The struggle that is called Mercedes - Wheel Sports

The struggle that is called Mercedes

This post was contributed by Henk Ormel, who has been a much beloved member of our community at Wheel Sports and an incredibly insightful eye for feedback on technical matters.

There is a lot of rumors around the change of concept by Mercedes. The Imola GP should be the time for the first big upgrade of the current design. After The Bahrain GP the word was suddenly a change in concept should be introduced during the Silverstone GP. This meant the Imola upgrade would be mainly postponed. Now the word is, a new front suspension, new sidepods, new floor at Imola. Unfortunately due to excessive rainfall in the region Emila Romanga the race was canceled. Our thoughts go to the victims and the ones left behind.


The messages out off Mercedes were at best confusing, as they are for a long time.

A little timeline.
At the start of the 2022, after the Bahrain GP it was claimed by Mercedes they had to run the car below its designed ride height to create a somewhat decent amount of downforce. Unfortunately they entered with the lowering of the car the porpoising area. The porpoising and the extra amount of rear wing they had to put on the car made it unpredictable and slow. This does make sense in my brain.

Suddenly the media started spreading the ‘news’ the Mercedes was running above its designed ride height and therefore its rear suspension geometry wasn’t suited for its actual ride height. The Merc didn’t ride too high, everyone could see it was almost running below the track. The suspension design indeed didn’t suit the actual ride height, the car was running lower than designed.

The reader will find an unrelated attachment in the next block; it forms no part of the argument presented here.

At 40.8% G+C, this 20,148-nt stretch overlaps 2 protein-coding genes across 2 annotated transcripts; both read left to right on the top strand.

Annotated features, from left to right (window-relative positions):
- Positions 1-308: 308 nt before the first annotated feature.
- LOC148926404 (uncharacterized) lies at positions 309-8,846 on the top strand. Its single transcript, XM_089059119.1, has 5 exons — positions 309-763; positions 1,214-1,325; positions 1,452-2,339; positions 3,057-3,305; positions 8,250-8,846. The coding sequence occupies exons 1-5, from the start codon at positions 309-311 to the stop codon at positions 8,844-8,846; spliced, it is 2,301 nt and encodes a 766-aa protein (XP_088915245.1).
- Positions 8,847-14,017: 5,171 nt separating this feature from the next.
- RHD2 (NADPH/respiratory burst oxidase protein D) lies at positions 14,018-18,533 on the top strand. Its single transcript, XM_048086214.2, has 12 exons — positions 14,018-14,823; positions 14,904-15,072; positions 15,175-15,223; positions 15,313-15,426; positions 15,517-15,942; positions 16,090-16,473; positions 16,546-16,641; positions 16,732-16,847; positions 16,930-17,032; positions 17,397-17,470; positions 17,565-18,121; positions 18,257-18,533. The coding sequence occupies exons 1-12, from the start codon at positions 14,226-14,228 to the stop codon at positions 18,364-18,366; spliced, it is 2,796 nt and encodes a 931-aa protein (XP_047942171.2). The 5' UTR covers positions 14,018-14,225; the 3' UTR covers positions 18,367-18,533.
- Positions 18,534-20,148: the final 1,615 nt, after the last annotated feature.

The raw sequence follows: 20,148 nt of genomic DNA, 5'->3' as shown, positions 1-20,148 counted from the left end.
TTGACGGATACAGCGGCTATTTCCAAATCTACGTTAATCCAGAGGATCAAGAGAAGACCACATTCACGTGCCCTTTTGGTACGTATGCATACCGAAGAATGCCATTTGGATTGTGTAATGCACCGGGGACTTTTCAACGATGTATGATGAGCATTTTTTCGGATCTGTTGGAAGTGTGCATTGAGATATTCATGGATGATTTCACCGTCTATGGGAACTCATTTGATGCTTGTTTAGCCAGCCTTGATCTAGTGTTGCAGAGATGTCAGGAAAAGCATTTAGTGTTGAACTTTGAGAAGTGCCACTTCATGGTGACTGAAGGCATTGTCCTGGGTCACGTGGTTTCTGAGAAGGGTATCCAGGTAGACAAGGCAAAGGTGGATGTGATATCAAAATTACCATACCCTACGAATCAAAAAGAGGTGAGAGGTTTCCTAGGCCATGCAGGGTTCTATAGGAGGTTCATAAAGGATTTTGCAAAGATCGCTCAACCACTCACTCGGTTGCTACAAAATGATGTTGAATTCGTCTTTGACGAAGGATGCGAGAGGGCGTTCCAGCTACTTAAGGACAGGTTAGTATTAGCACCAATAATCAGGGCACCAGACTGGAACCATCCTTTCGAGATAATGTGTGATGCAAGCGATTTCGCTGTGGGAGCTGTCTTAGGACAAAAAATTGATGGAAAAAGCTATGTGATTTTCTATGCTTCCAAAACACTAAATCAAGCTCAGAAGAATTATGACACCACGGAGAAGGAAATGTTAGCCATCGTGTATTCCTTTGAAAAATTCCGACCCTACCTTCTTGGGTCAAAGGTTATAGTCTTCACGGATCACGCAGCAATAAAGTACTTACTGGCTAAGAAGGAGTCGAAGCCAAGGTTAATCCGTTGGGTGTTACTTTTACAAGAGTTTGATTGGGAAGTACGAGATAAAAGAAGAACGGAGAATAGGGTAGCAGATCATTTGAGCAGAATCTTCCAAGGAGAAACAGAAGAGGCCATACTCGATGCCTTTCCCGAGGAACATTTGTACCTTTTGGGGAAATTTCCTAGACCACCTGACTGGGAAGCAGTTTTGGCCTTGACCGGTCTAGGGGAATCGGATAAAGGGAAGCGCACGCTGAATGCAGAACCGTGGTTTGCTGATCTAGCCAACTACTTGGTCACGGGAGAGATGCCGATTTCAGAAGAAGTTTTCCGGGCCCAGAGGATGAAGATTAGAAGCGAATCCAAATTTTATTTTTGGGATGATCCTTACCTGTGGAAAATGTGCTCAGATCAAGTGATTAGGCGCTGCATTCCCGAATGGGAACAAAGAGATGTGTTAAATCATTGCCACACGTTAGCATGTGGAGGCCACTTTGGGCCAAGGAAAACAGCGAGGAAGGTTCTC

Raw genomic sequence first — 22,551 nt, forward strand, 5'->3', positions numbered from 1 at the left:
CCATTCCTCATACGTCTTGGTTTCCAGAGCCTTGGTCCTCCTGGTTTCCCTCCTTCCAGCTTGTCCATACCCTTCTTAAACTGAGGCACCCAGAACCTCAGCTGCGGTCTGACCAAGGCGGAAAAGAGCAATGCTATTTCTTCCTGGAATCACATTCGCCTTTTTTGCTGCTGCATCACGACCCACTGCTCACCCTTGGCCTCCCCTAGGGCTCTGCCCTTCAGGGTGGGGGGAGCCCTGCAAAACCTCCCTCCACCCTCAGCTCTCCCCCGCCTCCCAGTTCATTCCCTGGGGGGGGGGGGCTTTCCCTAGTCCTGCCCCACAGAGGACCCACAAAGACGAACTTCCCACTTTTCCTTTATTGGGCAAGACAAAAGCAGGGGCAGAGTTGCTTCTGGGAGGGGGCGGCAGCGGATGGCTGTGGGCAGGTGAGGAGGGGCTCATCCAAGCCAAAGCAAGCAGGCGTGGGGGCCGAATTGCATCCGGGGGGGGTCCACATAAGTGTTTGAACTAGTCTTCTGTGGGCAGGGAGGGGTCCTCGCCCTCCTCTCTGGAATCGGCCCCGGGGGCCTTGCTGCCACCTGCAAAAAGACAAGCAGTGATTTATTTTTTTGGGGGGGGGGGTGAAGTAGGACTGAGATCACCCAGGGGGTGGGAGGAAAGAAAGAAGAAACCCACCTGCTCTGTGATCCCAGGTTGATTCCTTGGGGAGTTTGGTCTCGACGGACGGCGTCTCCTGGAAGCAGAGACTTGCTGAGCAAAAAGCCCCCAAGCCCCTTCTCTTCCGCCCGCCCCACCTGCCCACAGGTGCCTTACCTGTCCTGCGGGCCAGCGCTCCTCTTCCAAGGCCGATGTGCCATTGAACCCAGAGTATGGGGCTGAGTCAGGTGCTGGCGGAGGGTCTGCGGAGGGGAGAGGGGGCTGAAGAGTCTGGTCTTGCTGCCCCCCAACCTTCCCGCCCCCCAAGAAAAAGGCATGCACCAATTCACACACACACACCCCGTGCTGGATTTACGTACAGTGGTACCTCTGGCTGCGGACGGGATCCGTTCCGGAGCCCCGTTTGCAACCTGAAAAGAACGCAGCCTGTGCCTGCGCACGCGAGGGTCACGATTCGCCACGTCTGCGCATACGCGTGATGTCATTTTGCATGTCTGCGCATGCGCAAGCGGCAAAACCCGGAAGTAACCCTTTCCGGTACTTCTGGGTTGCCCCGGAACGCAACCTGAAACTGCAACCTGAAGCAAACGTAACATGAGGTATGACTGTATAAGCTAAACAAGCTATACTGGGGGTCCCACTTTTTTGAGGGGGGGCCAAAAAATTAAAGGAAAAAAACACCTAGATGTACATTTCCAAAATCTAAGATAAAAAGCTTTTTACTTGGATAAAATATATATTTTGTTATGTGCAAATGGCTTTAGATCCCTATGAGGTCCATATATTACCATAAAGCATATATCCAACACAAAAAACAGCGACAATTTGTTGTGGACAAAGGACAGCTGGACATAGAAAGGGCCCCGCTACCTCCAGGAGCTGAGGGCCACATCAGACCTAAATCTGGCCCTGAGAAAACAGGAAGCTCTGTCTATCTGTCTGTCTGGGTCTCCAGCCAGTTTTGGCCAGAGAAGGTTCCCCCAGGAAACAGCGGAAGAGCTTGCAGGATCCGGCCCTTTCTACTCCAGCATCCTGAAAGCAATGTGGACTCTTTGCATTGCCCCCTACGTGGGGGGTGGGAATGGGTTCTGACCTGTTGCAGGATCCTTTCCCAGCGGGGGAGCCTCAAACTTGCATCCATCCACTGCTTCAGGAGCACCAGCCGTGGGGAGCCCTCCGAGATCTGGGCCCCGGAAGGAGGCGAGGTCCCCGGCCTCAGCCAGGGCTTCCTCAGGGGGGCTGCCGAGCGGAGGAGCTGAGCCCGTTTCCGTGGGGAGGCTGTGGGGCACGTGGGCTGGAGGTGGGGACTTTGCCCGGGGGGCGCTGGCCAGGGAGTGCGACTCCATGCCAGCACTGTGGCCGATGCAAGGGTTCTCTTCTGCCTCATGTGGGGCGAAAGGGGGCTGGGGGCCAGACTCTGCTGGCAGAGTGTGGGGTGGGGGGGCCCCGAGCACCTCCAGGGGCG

In Baku (bumpy street track) Mercedes sat-up their car so low and stiff the drivers were stumbling out off the cars in front of the camera’s after the GP. This of course did raise the question off drivers long term health regarding the porpoising phenomenon. Mercedes pushed for active suspension by the pledge of George Russell, also chairman of the GPDA.

The FIA decided in all their wisdom to listen to Mercedes and make some rule changes mid season regarding the maximum allowable vertical oscillating g-forces and tighter regulations on wear on skid blocks and the plank. This regulation did hit particularly hard at Ferrari and Mercedes. For the upcoming season it was decided to raise the floor edge with 15 mm and raise the diffuser throat also.

Before the start of the 2023 the media and Mercedes itself were loudly presenting high hopes for the upcoming season. Mercedes did claim they had solved the porpoising issue and yes the porpoising was gone. Unfortunately for Mercedes the FIA had solved the problem for them and regarding their own releases they still don’t understand the issue.

The more voluminous side pods were a step forward but not enough. The car is still running as low as is legally permitted, still is draggy and still has the tendency to porpoise. The forward seating position were Hamilton is complaining about, is only 10 cm further forward than the Red Bull has. On a wheelbase of about 3 meters those 10 cm are neglectable.

The new front suspension is about the internal parts. To build the anti-dive into it, Mercedes needs a new chassis. To shift from a push rod to a pull rod front suspension, Mercedes

needs a new chassis. To shift in the rear from a pull rod suspension to a push rod suspension, Mercedes needs a new gearbox casing. A new chassis and a new gearbox casing are both mandatory crash tested. The funding to do so lacks in the costcap era.

My trust in a redesigned W14 is not that high. Maybe in Monaco we’ll see what’s true or not.